Following the election of ‘metro-mayors’ earlier this year for the regions of Greater Manchester, Liverpool City, Tees Valley and further afield in the West Midlands, West of England and Cambridgeshire, a majority of council leaders in the Yorkshire area are pushing for a similar position in God’s Own County.
17 out of 20 council leaders are supporting a plan which consists primarily of an elected mayor for the region, a cabinet consisting of council leaders, and an annual budget of £100 million. The mayor and cabinet would have oversight over transport, education and business rates in the county.
The case for more power, and potentially independence further down the line, rests on the fact that the population of Yorkshire is roughly the same as that of Scotland and that the Yorkshire economy is worth more than the economies of Scotland, Wales and Northern Ireland combined.
The initial plan outlined above and the notion of independence for Yorkshire was discussed on Tuesday in Parliament after a proposal was made by John Grogan MP, who represents the Keighley constituency.
However, a small-scale plan pushed by local councils in South Yorkshire for a Sheffield City Region – which has now collapsed due to the withdrawal of support from Barnsley and Doncaster – has been taken up by the government as a plausible alternative. This plan has very limited support and a previous plan for a Leeds City Region was dismissed earlier in the year by Conservative MPs.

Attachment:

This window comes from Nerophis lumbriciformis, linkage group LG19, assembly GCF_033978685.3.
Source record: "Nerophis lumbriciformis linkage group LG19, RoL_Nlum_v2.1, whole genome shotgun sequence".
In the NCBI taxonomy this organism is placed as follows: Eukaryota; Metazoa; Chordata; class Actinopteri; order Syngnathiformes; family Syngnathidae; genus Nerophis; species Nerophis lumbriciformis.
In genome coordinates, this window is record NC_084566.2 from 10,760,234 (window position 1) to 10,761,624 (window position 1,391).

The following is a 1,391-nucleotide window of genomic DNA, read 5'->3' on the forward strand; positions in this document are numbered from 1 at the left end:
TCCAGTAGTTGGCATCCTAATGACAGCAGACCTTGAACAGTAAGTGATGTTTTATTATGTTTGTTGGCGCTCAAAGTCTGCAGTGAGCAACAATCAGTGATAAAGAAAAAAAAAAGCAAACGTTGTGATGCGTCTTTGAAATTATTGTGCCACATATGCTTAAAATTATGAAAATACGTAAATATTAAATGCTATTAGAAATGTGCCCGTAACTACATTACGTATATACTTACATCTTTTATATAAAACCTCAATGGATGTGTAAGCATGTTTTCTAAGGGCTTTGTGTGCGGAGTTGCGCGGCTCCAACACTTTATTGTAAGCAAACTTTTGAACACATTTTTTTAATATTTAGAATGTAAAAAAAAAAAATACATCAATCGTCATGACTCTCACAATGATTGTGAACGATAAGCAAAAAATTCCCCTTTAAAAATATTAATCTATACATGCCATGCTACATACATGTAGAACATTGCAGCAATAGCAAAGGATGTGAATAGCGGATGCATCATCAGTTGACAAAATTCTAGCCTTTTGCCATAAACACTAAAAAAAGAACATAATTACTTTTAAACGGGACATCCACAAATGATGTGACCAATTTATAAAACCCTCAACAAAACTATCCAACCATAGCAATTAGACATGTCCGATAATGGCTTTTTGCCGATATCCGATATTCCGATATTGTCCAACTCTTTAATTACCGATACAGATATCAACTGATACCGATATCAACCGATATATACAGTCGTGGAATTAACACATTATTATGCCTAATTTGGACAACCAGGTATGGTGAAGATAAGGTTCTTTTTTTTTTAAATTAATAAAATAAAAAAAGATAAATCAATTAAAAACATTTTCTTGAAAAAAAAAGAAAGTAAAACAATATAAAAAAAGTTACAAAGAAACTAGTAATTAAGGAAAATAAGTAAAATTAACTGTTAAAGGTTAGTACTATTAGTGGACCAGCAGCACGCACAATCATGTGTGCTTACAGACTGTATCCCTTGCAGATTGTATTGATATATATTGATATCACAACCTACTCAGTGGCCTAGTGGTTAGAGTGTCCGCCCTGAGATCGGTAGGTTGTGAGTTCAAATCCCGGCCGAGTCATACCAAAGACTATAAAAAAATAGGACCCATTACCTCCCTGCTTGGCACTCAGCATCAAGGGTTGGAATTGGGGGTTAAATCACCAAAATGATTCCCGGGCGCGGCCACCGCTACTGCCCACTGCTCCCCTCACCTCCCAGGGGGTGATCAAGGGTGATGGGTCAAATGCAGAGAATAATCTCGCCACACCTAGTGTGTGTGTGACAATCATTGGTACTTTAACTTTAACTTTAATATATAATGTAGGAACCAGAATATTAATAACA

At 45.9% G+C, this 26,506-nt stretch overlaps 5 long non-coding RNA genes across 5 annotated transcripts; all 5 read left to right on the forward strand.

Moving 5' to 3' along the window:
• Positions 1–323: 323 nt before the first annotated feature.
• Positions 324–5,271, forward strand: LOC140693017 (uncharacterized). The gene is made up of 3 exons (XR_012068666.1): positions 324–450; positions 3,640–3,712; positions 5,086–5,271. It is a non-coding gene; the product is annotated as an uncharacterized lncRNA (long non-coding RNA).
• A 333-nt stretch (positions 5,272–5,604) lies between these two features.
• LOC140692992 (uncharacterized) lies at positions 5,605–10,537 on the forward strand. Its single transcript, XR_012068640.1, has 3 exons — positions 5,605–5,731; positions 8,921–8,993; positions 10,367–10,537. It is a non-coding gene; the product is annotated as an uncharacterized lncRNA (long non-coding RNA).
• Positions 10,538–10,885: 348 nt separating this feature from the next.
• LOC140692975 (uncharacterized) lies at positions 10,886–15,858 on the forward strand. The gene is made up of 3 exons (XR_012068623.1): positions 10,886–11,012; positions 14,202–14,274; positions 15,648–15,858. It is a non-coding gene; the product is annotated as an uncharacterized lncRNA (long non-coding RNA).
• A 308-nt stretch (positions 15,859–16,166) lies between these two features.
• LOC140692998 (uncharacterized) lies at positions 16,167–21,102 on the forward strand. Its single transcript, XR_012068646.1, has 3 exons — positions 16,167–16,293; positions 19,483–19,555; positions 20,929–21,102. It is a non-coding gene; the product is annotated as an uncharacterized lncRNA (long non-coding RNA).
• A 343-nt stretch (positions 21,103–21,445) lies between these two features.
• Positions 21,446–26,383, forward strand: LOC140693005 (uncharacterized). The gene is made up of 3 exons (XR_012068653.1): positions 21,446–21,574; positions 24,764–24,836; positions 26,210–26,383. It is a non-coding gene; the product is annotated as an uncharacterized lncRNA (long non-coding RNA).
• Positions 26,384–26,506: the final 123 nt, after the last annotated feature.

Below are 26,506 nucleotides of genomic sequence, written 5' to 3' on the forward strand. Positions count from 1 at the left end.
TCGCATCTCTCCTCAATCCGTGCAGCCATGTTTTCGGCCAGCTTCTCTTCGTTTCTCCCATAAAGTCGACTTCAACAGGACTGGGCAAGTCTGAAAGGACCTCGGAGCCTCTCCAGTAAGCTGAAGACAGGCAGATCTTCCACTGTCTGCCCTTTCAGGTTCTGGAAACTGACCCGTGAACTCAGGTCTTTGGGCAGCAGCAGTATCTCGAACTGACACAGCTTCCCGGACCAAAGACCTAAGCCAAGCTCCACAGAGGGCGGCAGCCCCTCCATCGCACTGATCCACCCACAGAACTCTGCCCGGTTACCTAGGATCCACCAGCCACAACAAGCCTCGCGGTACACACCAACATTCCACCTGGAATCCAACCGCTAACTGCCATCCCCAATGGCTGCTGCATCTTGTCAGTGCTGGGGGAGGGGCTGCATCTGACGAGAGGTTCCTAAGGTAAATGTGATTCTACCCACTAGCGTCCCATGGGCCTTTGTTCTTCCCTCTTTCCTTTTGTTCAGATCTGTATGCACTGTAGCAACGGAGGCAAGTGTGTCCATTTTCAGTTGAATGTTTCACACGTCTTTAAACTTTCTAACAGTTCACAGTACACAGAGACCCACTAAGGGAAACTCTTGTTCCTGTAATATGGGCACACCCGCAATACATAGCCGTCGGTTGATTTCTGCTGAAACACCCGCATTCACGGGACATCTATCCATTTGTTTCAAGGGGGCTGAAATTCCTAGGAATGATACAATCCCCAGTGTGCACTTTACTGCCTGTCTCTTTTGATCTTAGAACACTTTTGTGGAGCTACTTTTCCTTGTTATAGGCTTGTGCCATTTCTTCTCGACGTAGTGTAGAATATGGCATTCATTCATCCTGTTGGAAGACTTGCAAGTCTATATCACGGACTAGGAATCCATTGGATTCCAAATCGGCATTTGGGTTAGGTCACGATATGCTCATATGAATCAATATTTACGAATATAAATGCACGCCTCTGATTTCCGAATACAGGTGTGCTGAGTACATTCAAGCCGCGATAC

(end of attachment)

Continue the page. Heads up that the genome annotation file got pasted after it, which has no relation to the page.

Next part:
Following the failing Sheffield City Region deal and the failed Leeds City Region deal, proponents of devolution for Yorkshire are calling for a ‘One Yorkshire’ plan, which would ideally consist of the powers outlined above by John Grogan.
Mr Grogan emphasised the weakness of the Sheffield City Region deal, asking: “are they seriously going to impose an expensive mayoral election on the people of South Yorkshire when two of the four authorities are opposed to this? Are they seriously going to do that for a mayor who will have no powers and no money?”
The Northern Powerhouse minister, Jake Berry, replied that: “the people of Barnsley, Doncaster, Rotherham and Sheffield deserve the devolution they’ve been promised”.
Although this week’s debate on devolution to Yorkshire excited many, it is unclear as to what extent the Westminster government is committed to delivering a devolution deal which will go as far many people would like.